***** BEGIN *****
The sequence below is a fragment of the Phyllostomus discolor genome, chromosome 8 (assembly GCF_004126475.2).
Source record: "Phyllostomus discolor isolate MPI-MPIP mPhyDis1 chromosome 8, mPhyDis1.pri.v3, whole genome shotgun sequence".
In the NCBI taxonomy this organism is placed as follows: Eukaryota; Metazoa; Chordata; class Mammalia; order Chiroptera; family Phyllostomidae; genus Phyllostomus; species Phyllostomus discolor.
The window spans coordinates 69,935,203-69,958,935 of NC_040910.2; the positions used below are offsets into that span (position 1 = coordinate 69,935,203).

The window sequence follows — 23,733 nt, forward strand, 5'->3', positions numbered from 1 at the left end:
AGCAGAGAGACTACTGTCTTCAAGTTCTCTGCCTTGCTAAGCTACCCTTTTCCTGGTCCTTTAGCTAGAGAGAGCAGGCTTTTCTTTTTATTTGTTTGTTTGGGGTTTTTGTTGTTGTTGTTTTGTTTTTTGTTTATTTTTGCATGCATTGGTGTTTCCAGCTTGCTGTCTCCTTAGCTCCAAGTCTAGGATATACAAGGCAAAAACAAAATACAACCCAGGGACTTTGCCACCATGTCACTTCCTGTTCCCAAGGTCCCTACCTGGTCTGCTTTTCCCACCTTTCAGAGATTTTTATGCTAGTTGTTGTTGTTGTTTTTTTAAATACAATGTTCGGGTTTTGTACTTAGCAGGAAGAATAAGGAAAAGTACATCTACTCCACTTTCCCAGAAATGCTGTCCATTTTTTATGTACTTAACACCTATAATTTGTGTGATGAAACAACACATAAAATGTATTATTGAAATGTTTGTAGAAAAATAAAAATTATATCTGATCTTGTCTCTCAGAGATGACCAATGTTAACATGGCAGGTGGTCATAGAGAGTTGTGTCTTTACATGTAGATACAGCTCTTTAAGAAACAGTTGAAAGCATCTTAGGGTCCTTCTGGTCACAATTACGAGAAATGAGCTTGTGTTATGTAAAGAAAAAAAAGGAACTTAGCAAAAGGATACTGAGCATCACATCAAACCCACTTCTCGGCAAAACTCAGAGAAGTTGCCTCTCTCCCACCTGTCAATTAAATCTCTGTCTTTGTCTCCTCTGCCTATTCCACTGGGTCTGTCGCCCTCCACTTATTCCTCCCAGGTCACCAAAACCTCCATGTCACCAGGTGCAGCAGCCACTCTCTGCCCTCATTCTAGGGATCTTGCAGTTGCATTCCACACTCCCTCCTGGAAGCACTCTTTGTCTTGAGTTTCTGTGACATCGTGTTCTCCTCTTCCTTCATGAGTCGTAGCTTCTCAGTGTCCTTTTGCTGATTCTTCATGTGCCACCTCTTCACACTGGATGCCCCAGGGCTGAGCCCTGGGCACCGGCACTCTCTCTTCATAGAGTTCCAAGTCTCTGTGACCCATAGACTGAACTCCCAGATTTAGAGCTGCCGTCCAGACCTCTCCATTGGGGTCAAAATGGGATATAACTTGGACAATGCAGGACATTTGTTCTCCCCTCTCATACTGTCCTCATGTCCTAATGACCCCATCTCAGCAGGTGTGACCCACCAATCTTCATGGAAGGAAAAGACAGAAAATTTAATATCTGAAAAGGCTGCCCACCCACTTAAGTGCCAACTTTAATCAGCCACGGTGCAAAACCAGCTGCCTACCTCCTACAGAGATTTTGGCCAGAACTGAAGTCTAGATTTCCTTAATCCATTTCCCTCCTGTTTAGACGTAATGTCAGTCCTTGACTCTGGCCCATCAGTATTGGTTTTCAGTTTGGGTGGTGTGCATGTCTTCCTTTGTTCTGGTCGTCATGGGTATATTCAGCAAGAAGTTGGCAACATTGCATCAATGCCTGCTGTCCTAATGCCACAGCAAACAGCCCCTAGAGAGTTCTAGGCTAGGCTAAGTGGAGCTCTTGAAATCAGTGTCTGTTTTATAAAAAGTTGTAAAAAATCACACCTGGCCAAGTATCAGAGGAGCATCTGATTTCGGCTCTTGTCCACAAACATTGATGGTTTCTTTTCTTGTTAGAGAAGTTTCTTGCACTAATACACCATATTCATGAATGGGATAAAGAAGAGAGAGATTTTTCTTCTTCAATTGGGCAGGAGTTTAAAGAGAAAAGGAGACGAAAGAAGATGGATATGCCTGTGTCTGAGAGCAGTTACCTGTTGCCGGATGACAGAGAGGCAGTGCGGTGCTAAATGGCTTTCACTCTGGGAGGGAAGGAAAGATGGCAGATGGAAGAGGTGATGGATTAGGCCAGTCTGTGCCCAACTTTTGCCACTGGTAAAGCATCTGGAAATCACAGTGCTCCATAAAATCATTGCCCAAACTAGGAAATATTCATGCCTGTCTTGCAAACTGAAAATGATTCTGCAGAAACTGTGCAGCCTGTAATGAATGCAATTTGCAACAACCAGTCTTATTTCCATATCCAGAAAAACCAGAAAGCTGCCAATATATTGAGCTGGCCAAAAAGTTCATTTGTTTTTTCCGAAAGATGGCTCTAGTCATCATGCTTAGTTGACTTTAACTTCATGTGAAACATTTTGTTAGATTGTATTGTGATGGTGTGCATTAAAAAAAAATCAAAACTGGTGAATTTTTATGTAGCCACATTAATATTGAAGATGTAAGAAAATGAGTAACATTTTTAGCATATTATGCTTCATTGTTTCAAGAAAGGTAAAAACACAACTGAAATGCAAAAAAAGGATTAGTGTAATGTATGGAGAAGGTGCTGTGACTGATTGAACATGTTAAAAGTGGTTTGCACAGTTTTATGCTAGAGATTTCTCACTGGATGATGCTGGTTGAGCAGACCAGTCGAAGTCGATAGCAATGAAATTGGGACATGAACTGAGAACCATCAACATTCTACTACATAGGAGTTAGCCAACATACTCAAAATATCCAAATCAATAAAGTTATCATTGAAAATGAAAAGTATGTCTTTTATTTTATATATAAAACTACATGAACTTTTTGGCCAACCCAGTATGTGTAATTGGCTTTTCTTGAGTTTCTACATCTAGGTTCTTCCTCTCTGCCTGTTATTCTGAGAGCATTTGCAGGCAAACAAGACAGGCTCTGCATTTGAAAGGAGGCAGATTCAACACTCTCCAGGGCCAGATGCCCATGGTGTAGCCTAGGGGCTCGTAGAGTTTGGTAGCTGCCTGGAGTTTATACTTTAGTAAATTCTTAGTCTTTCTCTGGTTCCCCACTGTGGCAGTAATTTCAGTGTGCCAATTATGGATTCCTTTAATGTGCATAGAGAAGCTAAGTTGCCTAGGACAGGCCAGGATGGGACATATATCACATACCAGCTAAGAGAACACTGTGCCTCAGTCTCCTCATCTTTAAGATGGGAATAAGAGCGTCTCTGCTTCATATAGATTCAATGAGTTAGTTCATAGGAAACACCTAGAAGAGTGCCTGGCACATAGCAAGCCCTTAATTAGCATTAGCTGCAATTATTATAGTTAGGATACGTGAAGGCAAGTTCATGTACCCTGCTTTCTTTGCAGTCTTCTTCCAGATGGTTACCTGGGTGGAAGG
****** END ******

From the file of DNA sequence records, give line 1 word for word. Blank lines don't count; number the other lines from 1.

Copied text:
The sequence below is a fragment of the Phyllostomus discolor genome, chromosome 8 (assembly GCF_004126475.2).